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Oh, So That's Why Biden's Withdrawal From Afghanistan Was Such a Disaster

AP Photo/Rahmat Gul

A report on the Biden administration's deadly and chaotic withdrawal from Afghanistan commissioned by Secretary of State Antony Blinken was quietly dumped over the Independence Day weekend, and now it's clear why the administration sought to bury its findings.


The State Department's After Action Review (AAR) concluded, unsurprisingly, that there is a "need to plan better for worst-case scenarios" and "ensure that senior officials hear the broadest possible range of views including those that challenge the operating assumptions or question the wisdom of key policy decisions." Because such actions were not taken, the prevailing beliefs and actions were based on "overly optimistic assessments of the situation in Afghanistan" that saw the withdrawal turn more deadly and chaotic than was necessary.  

While city after city was captured by the Taliban leading up to the fall of Kabul, the report finds that, even amid "increasing alarm in many circles that led to calls for more urgent preparations for an evacuation, if not the launch of an evacuation itself," American officials "seemed to rely on received assurances that the Ghani government and its security forces...could hold the Taliban at bay for some time."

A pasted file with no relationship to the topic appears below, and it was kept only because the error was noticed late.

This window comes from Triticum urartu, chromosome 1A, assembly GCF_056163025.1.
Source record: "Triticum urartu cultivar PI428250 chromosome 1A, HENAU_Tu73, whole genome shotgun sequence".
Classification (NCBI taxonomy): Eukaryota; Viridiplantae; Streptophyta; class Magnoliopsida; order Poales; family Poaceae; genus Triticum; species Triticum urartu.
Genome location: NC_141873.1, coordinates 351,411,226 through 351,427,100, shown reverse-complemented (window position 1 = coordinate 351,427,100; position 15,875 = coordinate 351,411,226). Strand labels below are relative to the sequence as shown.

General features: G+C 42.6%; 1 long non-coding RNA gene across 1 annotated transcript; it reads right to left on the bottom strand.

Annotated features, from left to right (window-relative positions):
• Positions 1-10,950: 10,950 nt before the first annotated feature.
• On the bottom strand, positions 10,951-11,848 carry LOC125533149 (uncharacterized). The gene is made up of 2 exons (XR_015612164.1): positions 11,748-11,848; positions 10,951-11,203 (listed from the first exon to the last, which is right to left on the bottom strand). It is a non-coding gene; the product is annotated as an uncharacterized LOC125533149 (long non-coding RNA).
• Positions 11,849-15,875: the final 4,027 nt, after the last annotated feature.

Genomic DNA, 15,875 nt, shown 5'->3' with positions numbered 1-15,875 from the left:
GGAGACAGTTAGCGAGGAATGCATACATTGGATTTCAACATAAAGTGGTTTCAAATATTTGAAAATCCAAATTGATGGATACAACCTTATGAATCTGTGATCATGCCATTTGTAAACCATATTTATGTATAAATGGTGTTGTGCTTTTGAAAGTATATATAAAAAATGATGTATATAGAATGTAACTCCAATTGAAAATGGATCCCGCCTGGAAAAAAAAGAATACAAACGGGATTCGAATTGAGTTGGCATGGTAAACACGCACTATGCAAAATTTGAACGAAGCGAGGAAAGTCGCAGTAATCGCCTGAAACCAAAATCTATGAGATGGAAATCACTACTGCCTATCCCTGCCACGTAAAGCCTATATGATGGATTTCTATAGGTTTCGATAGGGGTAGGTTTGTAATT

Such assurances were repeated frequently here in the U.S., as the White House, Pentagon, and State Department insisted the fall of Kabul and the Afghan government was "anything but inevitable" and wouldn't take place over just a matter of days as it ultimately did. 

Receiving assurances from Ghani, the AAR emphasized, "does not mean the Department and the interagency could not have been better prepared for a worst-case scenario, especially when it came to planning for a noncombatant evacuation operation (NEO) with the potential to expand into a large humanitarian airlift." 


Part of the lack of planning, according to the AAR, arose because "many critical domestic and overseas Department positions were not filled by Senate-confirmed appointees, but rather career employees serving in an acting capacity. Those career employees were experienced and capable professionals who did an outstanding job under difficult circumstances, but prolonged gaps in filling senior domestic or chief of mission positions overseas are not in the best interest of the Department or U.S. foreign policy," the AAR states.

As Kabul fell to the Taliban, the lack of preparation for a worst-case scenario nearly turned into even worse chaos at the U.S. Embassy. The AAR explains that despite a "detailed plan to drawdown, evacuate, and secure sensitive materials at the embassy" created by the Regional Security Office (RSO), the evacuation operation was "condensed from three days to less than 24 hours" that saw Diplomatic Security agents and contractors as the last to leave the compound "as gunfire erupted near the helicopter landing areas and looters began coming over the embassy walls."

Other key findings of where things went wrong or missteps were taken by Biden include:

  • the decision to hand over Bagram Air Base to the Afghan government meant that Hamid Karzai International Airport (HKIA) would be the only avenue for a possible noncombatant evacuation operation (NEO)